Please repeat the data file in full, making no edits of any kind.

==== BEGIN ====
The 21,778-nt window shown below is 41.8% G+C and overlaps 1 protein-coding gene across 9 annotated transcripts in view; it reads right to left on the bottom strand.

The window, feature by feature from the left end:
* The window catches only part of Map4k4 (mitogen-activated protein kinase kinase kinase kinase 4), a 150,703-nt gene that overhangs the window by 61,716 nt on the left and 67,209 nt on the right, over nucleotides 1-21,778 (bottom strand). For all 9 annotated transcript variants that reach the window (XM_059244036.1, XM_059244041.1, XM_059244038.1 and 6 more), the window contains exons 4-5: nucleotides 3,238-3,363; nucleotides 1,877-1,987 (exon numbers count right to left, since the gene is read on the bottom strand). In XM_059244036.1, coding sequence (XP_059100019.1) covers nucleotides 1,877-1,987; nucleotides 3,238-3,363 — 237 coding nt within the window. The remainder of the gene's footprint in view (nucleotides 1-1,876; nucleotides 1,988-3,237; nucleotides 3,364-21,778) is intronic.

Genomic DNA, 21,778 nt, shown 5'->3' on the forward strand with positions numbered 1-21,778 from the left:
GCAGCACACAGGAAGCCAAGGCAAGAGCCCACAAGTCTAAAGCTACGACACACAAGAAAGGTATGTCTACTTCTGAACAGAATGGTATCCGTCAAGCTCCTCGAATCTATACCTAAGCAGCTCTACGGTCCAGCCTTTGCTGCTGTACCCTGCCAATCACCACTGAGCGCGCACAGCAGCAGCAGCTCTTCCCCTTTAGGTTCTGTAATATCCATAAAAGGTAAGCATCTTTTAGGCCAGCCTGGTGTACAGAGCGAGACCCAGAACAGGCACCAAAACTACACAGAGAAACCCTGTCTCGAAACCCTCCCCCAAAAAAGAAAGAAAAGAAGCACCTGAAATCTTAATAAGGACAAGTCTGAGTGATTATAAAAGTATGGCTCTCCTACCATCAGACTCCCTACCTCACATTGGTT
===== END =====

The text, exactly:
The 21,778-nt window shown below is 41.8% G+C and overlaps 1 protein-coding gene across 9 annotated transcripts in view; it reads right to left on the bottom strand.

The window, feature by feature from the left end:
* The window catches only part of Map4k4 (mitogen-activated protein kinase kinase kinase kinase 4), a 150,703-nt gene that overhangs the window by 61,716 nt on the left and 67,209 nt on the right, over nucleotides 1-21,778 (bottom strand). For all 9 annotated transcript variants that reach the window (XM_059244036.1, XM_059244041.1, XM_059244038.1 and 6 more), the window contains exons 4-5: nucleotides 3,238-3,363; nucleotides 1,877-1,987 (exon numbers count right to left, since the gene is read on the bottom strand). In XM_059244036.1, coding sequence (XP_059100019.1) covers nucleotides 1,877-1,987; nucleotides 3,238-3,363 — 237 coding nt within the window. The remainder of the gene's footprint in view (nucleotides 1-1,876; nucleotides 1,988-3,237; nucleotides 3,364-21,778) is intronic.

Genomic DNA, 21,778 nt, shown 5'->3' on the forward strand with positions numbered 1-21,778 from the left:
GCAGCACACAGGAAGCCAAGGCAAGAGCCCACAAGTCTAAAGCTACGACACACAAGAAAGGTATGTCTACTTCTGAACAGAATGGTATCCGTCAAGCTCCTCGAATCTATACCTAAGCAGCTCTACGGTCCAGCCTTTGCTGCTGTACCCTGCCAATCACCACTGAGCGCGCACAGCAGCAGCAGCTCTTCCCCTTTAGGTTCTGTAATATCCATAAAAGGTAAGCATCTTTTAGGCCAGCCTGGTGTACAGAGCGAGACCCAGAACAGGCACCAAAACTACACAGAGAAACCCTGTCTCGAAACCCTCCCCCAAAAAAGAAAGAAAAGAAGCACCTGAAATCTTAATAAGGACAAGTCTGAGTGATTATAAAAGTATGGCTCTCCTACCATCAGACTCCCTACCTCACATTGGTT